Luting Agents: Definition & Uses

Instructor: Artem Cheprasov
This lesson defines the concept of a luting agent. You'll also learn the general ways in which luting agents work as well as the names, compositions, uses, and even brief histories of some luting agents.

What Is A Luting Agent?

Have you ever had a crown put in? If so, your dental work succeeded thanks in part to a luting agent, sometimes called luting cement. A luting agent is a type of dental cement that is used to attach the surface of a tooth to a restoration, such as a crown. Now, don't start thinking that this ''cement'' is like the cement you walk on with your feet. It's made of different stuff. This lesson will explain the different types of luting cements and what they may be used for.

How Luting Agents Work

Luting agents work by attaching dental restorations like crowns and bridges to a tooth surface. You'd think that, because of the word ''cement,'' they would only bond the restoration to the tooth using really strong chemical bonds. However, this is only part of the story.

Luting agents do have the ability to chemically attach a restoration to a tooth, but their ability to connect the tooth to the restoration also lies in their ability to connect the two structures physically. Actually, the adjective ''luting'' refers to a substance that can be readily molded in order to seal a joint by packing it in. In other words, the compressive strength of the luting agent is what, in part, helps keep everything together.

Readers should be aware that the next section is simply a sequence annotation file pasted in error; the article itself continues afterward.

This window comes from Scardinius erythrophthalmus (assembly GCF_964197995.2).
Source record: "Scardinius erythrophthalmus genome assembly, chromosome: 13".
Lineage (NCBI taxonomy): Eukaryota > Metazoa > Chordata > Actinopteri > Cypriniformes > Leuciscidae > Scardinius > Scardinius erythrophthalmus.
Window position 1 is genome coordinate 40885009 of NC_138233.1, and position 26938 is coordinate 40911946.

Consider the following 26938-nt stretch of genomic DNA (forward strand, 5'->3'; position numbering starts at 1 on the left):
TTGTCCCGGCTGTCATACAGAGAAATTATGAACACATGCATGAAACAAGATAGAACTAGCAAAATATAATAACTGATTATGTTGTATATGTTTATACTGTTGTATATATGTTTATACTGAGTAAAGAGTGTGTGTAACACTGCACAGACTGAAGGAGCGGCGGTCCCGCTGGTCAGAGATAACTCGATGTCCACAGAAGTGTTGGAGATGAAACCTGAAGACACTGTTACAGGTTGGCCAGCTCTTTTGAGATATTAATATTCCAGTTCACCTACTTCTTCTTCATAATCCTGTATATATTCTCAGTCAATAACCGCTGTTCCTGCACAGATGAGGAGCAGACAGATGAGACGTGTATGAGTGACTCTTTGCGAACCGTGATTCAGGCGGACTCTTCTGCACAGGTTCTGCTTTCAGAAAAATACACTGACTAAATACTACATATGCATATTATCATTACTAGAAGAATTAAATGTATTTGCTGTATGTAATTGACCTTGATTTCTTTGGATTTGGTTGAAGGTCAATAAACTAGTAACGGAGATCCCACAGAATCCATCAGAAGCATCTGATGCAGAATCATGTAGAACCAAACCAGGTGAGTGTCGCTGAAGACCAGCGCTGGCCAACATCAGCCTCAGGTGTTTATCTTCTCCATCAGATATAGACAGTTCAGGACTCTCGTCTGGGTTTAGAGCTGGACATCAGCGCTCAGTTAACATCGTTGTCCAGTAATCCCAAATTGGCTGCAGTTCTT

Types & Uses

Luting agents may be permanent or temporary, depending on need. There are many different types of luting agents, and this lesson covers only some of them, describing their natures and the purposes for which each is used.

Glass ionomer cements are used for restorations of a metal or metal-ceramic nature. These cements were originally developed in the late 1960s in Great Britain. They are hybrids which combine the benefits of silicate cements and polycarboxylate cement. As such, they have the translucency provided by silicate cements and the good seal and chemical bond of a polycarboxylate cement. Glass ionomer cements are made of water, itaconic acid, polyacrylic acid, and fluoroaluminosilicate glass.

Resin modified glass ionomer cements are used for metal and metal-ceramic restorations such as crowns and bridges, as well as high-strength ceramic restorations that contain alumina and zirconia cores. Resin modified glass ionomer cements were developed in the 1990s in order to combine the advantageous properties of glass ionomer cements with those of of resin cements, like its high strength.

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